This is a bonus question! I apparently did not answer it or deleted it, because I don't have a corresponding response. But we see here that even in 2004, Smiley was dedicated to naming his kids after the Highlander show's four horsemen of the apocalypse. I'm honestly surprised he didn't list all four names even though it only asked for three, because Smiley plays fast and loose with The Man's rules. I'm not surprised that he spelled Silas's name wrong.

Saturday, December 28, 2013

Happy Belated Christmas, Happy Belated Boxing Day and Happy Early New Years!

I'm beginning to think that I will never, ever sleep again. But it's ok. I rediscovered my old Livejournal and I apparently complained about not sleeping a lot back then too, so I guess I'm technically used to this and all.

Silas surprised us with a "Christmas miracle" and slept from 10pm to 6:30am. Let me backtrack a little to the start of that evening. Silas hadn't napped for even an hour earlier in the day and he was tired. It was almost six and he seemed as though he would crash if I waited until seven to put him to bed.

So, with the fear in my heart that he would wake up around eight and want to play for four hours, I put Silas to sleep around six. He fell asleep easily, no crying or anything. Then we waited.

Smiley and I played a game of Age of Empires II while we waited. I don't think that was part of the reason that Silas slept so well, but it was quite nice to sit down and play a game with my husband. I hadn't logged into my Steam account in over four hundred days, which makes sense - Silas is just over four hundred days old, and I've barely had time to shower regularly, let alone play video games that take longer than Words With Friends.

Around ten, Smiley and I were getting ready to go to bed, when I heard Silas cry. I felt crushed. I had been so hopeful that the early bedtime would somehow carry him through the night, but then I realized that I had made the decision to put Silas to sleep so early that he hadn't eaten a real dinner, only a snack! Though he had a larger than normal lunch, I figured perhaps he was simply a bit hungry.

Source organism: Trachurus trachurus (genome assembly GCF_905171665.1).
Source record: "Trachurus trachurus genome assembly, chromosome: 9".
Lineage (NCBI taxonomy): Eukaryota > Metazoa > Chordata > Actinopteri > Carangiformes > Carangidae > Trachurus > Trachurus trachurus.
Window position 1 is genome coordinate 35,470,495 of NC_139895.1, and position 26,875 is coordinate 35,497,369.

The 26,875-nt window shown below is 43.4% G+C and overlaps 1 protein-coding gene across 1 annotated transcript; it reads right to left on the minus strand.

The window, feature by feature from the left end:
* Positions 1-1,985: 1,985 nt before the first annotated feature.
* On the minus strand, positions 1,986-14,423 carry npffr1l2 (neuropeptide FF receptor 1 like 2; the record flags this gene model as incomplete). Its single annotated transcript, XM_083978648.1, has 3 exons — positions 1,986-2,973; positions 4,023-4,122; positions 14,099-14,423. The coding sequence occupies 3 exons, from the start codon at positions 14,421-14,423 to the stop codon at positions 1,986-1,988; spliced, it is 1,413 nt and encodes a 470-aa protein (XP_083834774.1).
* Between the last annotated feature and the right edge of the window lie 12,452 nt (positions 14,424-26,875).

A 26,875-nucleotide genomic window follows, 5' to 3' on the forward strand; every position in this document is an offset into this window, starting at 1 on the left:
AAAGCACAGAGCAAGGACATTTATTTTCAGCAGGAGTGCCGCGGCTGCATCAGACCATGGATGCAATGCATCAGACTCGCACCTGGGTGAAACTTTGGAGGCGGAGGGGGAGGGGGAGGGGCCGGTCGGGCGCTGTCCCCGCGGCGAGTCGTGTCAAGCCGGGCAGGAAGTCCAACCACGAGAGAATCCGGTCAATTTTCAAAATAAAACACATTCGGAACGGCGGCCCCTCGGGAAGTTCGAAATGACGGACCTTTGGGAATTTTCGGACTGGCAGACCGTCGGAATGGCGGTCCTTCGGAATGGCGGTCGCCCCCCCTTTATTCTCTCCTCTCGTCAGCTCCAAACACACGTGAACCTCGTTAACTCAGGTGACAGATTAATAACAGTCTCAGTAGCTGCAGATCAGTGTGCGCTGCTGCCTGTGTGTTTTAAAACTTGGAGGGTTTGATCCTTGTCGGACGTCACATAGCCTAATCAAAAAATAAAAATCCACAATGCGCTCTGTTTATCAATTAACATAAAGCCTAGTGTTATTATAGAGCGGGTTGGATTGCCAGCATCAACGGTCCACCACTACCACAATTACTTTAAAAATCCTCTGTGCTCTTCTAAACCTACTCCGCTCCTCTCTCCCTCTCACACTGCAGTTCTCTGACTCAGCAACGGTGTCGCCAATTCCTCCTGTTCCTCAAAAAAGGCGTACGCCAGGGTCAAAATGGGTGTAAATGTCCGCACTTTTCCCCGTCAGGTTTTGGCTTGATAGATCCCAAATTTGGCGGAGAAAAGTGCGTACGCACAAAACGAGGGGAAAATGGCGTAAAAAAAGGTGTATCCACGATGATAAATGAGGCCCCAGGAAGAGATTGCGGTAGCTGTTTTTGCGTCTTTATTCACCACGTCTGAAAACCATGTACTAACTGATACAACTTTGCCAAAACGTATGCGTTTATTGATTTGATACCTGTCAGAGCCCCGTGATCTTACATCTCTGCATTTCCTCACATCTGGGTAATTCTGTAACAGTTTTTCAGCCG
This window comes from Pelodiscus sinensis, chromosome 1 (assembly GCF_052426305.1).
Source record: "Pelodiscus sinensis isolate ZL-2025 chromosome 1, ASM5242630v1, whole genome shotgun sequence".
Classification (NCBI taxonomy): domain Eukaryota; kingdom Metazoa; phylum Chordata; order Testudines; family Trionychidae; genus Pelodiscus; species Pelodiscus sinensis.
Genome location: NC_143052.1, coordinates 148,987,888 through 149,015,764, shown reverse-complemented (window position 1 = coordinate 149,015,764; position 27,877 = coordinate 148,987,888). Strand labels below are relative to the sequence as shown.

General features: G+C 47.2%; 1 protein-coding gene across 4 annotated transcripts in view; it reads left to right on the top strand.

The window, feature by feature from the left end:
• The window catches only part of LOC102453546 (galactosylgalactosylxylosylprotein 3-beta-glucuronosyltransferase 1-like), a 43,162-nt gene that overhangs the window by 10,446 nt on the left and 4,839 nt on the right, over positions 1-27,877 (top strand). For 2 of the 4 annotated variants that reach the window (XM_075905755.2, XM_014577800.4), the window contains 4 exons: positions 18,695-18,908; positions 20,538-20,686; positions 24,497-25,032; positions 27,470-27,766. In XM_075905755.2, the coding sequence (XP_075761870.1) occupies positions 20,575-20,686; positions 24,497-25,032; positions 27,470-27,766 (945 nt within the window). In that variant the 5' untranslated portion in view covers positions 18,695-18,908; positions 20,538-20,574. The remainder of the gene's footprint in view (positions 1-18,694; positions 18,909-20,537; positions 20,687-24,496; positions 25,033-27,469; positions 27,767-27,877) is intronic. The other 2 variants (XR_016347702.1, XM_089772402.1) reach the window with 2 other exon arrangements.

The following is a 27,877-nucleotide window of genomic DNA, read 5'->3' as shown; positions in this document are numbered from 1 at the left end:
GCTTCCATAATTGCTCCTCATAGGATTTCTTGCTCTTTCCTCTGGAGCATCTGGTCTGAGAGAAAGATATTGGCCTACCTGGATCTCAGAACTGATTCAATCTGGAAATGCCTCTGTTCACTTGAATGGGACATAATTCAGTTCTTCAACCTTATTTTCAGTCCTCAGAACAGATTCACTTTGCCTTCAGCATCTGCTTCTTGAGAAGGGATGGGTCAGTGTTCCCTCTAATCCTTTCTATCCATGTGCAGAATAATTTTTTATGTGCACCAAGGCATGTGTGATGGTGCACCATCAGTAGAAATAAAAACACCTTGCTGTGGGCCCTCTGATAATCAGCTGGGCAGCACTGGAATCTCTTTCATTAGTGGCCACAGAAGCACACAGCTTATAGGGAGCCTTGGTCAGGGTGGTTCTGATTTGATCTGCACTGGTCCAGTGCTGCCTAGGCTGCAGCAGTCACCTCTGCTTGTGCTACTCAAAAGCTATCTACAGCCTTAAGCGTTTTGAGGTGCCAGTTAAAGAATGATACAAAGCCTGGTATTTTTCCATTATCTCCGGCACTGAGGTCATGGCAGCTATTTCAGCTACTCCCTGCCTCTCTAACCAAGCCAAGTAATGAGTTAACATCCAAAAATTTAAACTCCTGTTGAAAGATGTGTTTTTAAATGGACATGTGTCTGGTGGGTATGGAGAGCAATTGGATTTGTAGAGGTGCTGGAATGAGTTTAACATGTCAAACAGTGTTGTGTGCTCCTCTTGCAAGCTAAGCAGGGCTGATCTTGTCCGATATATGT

I went into his room and quietly nursed him back to sleep, thinking that this was it. I was going to be waking up every two hours for the rest of the evening. Silas went back to sleep without much of a fuss.

Shortly after, Smiley and I also went to sleep. And then, we woke up to Smiley's alarm.

I turned over in bed, pulling the covers over my ears while Smiley turned off his alarm and turned to look over at me.

"Is Silas in bed with us?" he asked, patting the covers to see if Silas was curled up between us.

"No," I said, as I slowly became more awake. I realized that I didn't have any memories of going to Silas's crib and bringing him back into our room. Just to be sure, I glanced by the side of our bed; no, Silas wasn't there either. "No, he's still in his crib," I said.

Before I could tell Smiley to go check to make sure Silas was still alive, I heard him move in his room, and then I heard him start to chat with his stuffed animal. Silas was alive and well rested!

Sadly, when I attempted to replicate these results the next night, I had no such luck. Silas took a longer afternoon nap, so I adjusted the bedtime back to 6:30, and while he did sleep until ten again, he did not sleep well after a nighttime nursing.

But - as I am an eternal optimist, I still have hope. Yes, he woke up a lot the past two nights, but he has been fighting a cold. The runny nose and congestion are enough to make me think that perhaps, just maybe, once the cold is over, he will start to sleep better.

I know, I know.


(But we'll still see.)

Monday, December 16, 2013

A Laundry Surprise

I don't know how you do it, but Smiley and I have our dog's cage set up in our closet. We don't have a walk in closet, but we do have small dogs.

The other day, our dog Sherlock coughed up a hairball or something; he threw up in the cage overnight. It smelled icky, so I had Smiley clean it up. Later during the day, when I was hanging up a shirt, I noticed that the whole closet still seemed to smell.

"Didn't you clean the dog's cage?" I asked, and Smiley nodded. He gestured towards the roll of paper towels and the cleaning supplies that he had brought into the room. I could see the used paper towels in our trash can.

So, I started snooping around in our closet, wondering if Smiley's fear of Sherlock peeing out of the cage came true at some point. What I found was, perhaps, worse.

A box of belts that I had in the closet revealed that some of the belts were starting to grow mildew. And then I realized that was what the smell was. A quick sniff of some of the clothes folded on the shelves agreed with my realization.  Friggen everything was slowly starting to get mildew in our closet, except for the shirts that we used most often.

As I type this, I have my tenth load of laundry running. I never realized how many clothes I have stored in the closet that I never wear, but even if I wanted to donate them, I'd still need to wash them first. (Let's not discuss my problem with donating clothes; I have a hard time getting rid of clothes that I spent money on or that other people spent money on for me, even if I never, ever wear them. What happens if one day I completely change my mind and want to wear them and then I have to buy them again because I got rid of them? Nope, can't do it.) They all smell horrible. They all need to be cleaned.